2 minute readDisaster

Dispatch from the Blizzard

Cape Code snow on coast

Whenever a significant storm approaches my area, I am known as the one in my neighborhood who shops for non-perishable culinary delights, fills up my gas tank, stocks up on supplies, tests my battery-powered flashlights and makes sure to have enough cash on hand in case there are widespread outages. I carefully lay out layers of clothing and check in with neighbors in case we need to evacuate at any point. I have Red Cross apps downloaded on my phone to help me find shelters and pet-friendly hotels should I have to leave with my beloved German Shepherd. I have a “go kit” ready with chargers, contacts, medication and supplies.

Many of my friends laugh at my regular and unwavering routine, and they occasionally ask why I am so laser focused on my pre-storm preparations.

My Family’s Story: The Blizzard of 1978

When I was a little girl, I lived through the notorious blizzard of ’78. I was at home with my mother and six brothers and sisters as the storm pummeled Boston with unusually high winds, multiple feet of snow and drifts that easily could swallow kids my age. We lost electricity for days and soon grew low on supplies.

My dad took the last bus out of town after work and ended up getting stuck along the way with a host of other motorists who had to abandon their vehicles. He had to seek shelter in a hotel room with other stranded people. I vividly remember looking out the window for days wondering if my dad was safe in the storm and when would he return home.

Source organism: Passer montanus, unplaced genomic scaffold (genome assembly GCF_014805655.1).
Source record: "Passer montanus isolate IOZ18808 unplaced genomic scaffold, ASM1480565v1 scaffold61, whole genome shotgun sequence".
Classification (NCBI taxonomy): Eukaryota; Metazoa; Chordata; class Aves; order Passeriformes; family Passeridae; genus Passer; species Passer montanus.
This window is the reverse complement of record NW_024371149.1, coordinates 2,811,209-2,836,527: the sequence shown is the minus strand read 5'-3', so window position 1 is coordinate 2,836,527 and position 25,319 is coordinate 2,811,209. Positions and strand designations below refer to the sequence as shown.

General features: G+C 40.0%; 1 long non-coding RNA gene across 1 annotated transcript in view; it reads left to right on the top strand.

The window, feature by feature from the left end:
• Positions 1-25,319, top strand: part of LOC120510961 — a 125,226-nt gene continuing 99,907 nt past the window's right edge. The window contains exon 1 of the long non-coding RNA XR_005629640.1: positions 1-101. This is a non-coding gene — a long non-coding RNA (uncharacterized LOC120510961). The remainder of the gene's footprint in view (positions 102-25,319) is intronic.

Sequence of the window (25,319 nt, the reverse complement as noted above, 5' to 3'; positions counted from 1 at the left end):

When my father finally reached us, his time at home was short. He was soon picked up by the National Guard to help with the distribution of much-needed funds for people who needed to get things like food and gas.

Eventually, I ventured out to the supermarket with my mother and grandmother to try to get supplies for our family. We learned that due to the unprecedented need stores were rationing milk and supplies. The milk went to my baby sisters and we older kids made due.

The storm and aftermath were traumatic but it also was a learning experience that began my lifetime commitment to be prepared.

Preparing for a Blizzard Today

Now, 39 years later, I am proud to work for the Red Cross and help respond during disasters to assist others in need. I have responded to Hurricane Katrina, tornadoes in Alabama, Superstorm Sandy and other disasters along the way.

We just had a blizzard/nor’easter where I live, and once again I prepared to weather the storm. Some of my top tips from the Red Cross include the following:

  • Winterize your vehicle and keep the gas tank full.  A full tank will keep the fuel line from freezing.
  • Put together a supply kit (find a supplies list here).
  • Listen to the authorities and heed the call to shelter in place when needed.
  • Check on your neighbors and seniors in your area to see how you can be helpful during and after the storm.
  • Don’t forget that blood donors are encouraged to roll up a sleeve once a storm has passed and travel is deemed safe.

We are expecting more snow this weekend. Needless to say, I will be prepared and I am already watching the weather reports and listening to local authorities. Don’t forget to download the Red Cross Emergency App to stay alert and prepare for whatever heads your way.

Red cross blood truck covered in snow